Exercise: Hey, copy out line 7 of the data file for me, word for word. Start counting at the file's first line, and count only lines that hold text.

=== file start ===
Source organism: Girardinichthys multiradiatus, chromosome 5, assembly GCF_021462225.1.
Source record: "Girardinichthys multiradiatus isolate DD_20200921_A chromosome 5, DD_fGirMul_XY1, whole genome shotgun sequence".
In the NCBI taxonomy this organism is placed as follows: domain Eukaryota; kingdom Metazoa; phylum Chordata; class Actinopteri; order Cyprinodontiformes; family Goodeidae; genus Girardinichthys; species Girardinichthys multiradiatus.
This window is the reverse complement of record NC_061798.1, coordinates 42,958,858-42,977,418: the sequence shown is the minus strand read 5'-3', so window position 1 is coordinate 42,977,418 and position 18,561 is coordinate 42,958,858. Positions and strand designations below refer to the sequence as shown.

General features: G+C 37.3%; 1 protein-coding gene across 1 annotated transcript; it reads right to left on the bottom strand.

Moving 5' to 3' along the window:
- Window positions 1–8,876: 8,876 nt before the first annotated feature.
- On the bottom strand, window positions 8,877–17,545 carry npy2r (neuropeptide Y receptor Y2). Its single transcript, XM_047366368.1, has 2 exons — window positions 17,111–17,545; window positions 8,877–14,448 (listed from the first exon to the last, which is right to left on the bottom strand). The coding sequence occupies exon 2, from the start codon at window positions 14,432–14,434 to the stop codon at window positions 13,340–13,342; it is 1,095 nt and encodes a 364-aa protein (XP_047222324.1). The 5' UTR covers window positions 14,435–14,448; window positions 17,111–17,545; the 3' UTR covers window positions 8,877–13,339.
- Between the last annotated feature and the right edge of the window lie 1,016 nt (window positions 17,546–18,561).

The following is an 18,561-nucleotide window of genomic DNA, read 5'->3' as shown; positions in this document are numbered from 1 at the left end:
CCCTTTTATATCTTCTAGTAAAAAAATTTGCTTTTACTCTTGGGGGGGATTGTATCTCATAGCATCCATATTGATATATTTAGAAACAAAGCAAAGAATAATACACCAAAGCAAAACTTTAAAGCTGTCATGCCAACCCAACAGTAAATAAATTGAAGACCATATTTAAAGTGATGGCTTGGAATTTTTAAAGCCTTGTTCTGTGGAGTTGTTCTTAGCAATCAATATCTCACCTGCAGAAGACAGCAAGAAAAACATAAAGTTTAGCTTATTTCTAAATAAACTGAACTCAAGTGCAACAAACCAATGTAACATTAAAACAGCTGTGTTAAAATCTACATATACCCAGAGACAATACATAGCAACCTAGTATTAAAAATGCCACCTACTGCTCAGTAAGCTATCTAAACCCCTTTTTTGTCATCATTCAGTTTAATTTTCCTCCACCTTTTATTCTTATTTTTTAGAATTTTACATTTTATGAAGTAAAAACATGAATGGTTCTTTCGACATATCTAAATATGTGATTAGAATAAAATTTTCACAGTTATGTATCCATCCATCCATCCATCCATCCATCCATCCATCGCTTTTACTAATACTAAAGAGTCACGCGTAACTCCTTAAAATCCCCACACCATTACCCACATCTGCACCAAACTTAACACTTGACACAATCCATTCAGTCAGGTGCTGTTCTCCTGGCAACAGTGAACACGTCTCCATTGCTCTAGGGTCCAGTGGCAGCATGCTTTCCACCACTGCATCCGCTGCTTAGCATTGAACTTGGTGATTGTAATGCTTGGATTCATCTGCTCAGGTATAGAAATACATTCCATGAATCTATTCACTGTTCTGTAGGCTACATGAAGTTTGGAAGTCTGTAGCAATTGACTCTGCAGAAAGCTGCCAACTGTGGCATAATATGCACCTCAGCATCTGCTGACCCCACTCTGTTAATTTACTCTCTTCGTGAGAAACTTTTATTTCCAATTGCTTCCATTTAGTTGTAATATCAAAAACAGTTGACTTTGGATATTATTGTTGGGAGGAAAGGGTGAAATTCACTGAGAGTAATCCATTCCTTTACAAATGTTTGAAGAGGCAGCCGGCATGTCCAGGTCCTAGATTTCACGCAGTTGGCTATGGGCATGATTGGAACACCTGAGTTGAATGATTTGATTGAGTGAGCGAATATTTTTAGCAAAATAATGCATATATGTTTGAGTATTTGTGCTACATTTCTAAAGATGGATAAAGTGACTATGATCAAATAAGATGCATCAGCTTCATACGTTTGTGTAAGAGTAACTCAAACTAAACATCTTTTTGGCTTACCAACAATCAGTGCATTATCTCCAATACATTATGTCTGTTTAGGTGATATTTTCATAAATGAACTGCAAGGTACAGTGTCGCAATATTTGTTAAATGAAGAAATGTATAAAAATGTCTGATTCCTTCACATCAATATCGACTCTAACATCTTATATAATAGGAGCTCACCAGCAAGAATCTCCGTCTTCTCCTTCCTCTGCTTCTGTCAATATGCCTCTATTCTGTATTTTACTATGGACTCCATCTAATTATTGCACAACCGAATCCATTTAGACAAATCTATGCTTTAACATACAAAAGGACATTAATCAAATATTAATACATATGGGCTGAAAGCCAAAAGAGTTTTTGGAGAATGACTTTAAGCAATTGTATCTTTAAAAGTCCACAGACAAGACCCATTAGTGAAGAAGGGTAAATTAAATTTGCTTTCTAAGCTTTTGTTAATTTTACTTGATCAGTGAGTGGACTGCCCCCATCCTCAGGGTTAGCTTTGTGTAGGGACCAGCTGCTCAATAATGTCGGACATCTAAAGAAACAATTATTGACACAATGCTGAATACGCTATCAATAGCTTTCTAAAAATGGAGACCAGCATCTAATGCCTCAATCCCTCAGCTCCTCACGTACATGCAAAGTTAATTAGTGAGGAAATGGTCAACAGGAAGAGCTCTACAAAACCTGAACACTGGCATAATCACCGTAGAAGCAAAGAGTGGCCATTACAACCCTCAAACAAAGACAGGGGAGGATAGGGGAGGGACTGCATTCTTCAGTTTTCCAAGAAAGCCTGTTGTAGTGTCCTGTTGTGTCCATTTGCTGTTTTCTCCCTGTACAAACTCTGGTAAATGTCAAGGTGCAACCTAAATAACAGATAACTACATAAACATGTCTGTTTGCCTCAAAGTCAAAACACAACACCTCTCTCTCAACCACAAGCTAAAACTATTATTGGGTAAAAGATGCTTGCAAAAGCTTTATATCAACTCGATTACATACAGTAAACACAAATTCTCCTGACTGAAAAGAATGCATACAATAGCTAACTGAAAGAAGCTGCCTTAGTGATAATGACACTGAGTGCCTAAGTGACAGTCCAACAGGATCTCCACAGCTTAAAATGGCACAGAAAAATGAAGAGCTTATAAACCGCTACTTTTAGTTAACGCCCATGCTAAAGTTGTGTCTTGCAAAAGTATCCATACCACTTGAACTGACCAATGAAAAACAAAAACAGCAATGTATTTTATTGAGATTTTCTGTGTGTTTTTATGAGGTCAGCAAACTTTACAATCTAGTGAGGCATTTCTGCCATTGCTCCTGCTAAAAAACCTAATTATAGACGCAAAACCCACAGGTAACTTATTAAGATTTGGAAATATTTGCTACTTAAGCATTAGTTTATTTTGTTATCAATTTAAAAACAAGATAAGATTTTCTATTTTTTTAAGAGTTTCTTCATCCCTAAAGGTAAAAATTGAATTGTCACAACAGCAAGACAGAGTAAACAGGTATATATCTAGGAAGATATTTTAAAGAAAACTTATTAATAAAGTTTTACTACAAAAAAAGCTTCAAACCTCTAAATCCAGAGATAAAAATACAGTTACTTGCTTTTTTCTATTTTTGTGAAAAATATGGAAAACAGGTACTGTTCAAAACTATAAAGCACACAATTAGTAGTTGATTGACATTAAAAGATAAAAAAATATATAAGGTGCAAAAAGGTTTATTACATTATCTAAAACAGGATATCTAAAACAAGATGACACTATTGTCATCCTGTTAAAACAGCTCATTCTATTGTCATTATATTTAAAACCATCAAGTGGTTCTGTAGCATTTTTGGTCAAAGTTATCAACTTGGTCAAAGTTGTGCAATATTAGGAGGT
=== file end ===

- Window positions 1–8,876: 8,876 nt before the first annotated feature.